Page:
Biosignatures & Paleobiology

Can Isotopologues Be Used as Biosignature Gases in Exoplanet Atmospheres?

By Keith Cowing
Status Report
January 31, 2024
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Can Isotopologues Be Used as Biosignature Gases in Exoplanet Atmospheres?
Intensity of key gas isotopologues, which could potentially be metabolically fractionated. The intensity is shown along the y-axis and the wavelength in microns along the x-axis. The wavelength range shown includes the strongest features of each isotopologues relevant for JWST. The 13CO2 and 12CO2 isotopologues (in green) are both the strongest absorbers and the most well spectrally separated, making them the best isotopologue pair for spectroscopic detection with JWST. — astro-ph.EP

Isotopologue ratios are anticipated to be one of the most promising signs of life that can be observed remotely. On Earth, carbon isotopes have been used for decades as evidence of modern and early metabolic processes.

In fact, carbon isotopes may be the oldest evidence for life on Earth, though there are alternative geological processes that can lead to the same magnitude of fractionation. However, using isotopologues as biosignature gases in exoplanet atmospheres presents several challenges. Most significantly, we will only have limited knowledge of the underlying abiotic carbon reservoir of an exoplanet. Atmospheric carbon isotope ratios will thus have to be compared against the local interstellar medium or, better yet, their host star.

A further substantial complication is the limited precision of remote atmospheric measurements using spectroscopy. The various metabolic processes which cause isotope fractionation cause less fractionation than anticipated measurement precision (biological fractionation is typically 2 to 7%). While this level of precision is easily reachable in the laboratory or with special in situ instruments, it is out of reach of current telescope technology to measure isotope ratios for terrestrial exoplanet atmospheres.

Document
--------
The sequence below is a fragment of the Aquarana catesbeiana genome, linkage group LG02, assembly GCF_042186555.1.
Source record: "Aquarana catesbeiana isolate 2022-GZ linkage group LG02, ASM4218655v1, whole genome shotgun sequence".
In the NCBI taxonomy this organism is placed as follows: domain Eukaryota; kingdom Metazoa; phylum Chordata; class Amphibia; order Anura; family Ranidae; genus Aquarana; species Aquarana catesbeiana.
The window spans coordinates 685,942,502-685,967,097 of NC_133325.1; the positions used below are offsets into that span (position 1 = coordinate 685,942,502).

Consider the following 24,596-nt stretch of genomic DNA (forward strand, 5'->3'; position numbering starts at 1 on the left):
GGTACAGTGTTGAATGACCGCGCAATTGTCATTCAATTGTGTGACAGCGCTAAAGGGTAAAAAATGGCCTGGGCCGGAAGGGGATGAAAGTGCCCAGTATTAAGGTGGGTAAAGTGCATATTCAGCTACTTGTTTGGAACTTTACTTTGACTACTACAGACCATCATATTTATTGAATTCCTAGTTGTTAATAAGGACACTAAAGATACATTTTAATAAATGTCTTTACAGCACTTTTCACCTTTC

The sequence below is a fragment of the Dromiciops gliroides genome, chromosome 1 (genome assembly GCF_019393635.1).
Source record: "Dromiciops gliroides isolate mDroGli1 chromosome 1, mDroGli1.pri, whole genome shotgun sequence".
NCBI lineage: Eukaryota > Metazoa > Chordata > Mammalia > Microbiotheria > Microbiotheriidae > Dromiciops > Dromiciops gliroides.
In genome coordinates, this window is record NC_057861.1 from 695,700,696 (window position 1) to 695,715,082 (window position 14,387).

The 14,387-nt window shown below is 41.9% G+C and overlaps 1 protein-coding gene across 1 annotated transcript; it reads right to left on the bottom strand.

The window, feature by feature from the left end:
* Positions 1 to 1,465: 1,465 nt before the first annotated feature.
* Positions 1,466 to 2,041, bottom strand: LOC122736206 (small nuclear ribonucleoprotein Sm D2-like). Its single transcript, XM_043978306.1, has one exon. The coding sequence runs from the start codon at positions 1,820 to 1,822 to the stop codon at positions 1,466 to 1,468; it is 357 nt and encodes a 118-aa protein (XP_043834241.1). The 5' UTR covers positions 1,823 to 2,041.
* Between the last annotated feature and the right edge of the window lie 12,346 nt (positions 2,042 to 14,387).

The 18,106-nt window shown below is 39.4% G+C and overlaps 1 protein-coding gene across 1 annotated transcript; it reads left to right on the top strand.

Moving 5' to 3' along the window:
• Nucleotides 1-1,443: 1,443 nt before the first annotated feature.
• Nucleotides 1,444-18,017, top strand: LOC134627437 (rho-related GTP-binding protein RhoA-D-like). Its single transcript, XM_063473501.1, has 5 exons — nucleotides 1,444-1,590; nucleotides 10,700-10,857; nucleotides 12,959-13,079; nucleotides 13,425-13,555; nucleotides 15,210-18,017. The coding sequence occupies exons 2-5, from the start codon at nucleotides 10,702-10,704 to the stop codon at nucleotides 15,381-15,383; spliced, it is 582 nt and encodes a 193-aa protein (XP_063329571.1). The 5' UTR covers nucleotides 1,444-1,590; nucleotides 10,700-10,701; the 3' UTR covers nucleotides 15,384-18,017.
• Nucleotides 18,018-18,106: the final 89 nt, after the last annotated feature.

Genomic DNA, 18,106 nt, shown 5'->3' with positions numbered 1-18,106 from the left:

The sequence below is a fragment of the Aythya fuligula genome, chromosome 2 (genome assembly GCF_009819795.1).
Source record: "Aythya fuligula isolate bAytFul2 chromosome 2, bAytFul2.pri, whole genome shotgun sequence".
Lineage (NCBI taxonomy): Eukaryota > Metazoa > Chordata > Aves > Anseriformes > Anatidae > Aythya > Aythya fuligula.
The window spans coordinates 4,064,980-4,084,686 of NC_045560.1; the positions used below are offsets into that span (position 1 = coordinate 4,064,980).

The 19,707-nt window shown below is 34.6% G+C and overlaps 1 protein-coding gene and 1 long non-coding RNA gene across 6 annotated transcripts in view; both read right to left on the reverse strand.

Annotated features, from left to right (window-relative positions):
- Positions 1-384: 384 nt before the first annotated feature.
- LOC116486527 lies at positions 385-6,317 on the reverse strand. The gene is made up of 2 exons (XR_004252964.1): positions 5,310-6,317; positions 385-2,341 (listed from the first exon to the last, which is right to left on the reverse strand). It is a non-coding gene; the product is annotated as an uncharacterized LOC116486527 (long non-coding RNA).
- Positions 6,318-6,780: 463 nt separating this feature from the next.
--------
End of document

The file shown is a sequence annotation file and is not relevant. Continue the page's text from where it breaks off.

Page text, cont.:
Thus, gas isotopologues are poor biosignatures for exoplanets given our current and foreseeable technological limitations.

Cool (T < 389 K) terrestrial and sub-Neptune planets (Rp < 4 R⊕) shown along the x-axis in temperature and the y-axis by alphabetical order. Marker size is relative to planet size. Marker color is coded to the ln(TSM). There are very few small, cool planets with a high TSM. The best temperate terrestrial candidates by TSM are TRAPPIST-1 c, d, e, f, and g. The highest TSM small sub-Neptunes (1.5 R⊕ < Rp < 2.75 R⊕) candidates are LP 791-18 c and TOI-270 d. The highest TSM of cool planets between from 2.75 R⊕ < Rp < 4 R⊕ are Kepler-51 d and TOI-1231 b. — astro-ph.EP

Ana Glidden, Sara Seager, Janusz J. Petkowski, Shuhei Ono

Comments: 16 pages, 4 figures. Published in Life on December 11, 2023. The final authenticated version is available online at: this https URL
Subjects: Earth and Planetary Astrophysics (astro-ph.EP)
Cite as: arXiv:2401.15153 [astro-ph.EP] (or arXiv:2401.15153v1 [astro-ph.EP] for this version)
Journal reference: Life 2023, 13(12), 2325
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Submission history
From: Ana Glidden
[v1] Fri, 26 Jan 2024 19:00:13 UTC (235 KB)
Astrobiology, Astrochemistry,

Explorers Club Fellow, ex-NASA Space Station Payload manager/space biologist, Away Teams, Journalist, Lapsed climber, Synaesthete, Na’Vi-Jedi-Freman-Buddhist-mix, ASL, Devon Island and Everest Base Camp veteran, (he/him) 🖖🏻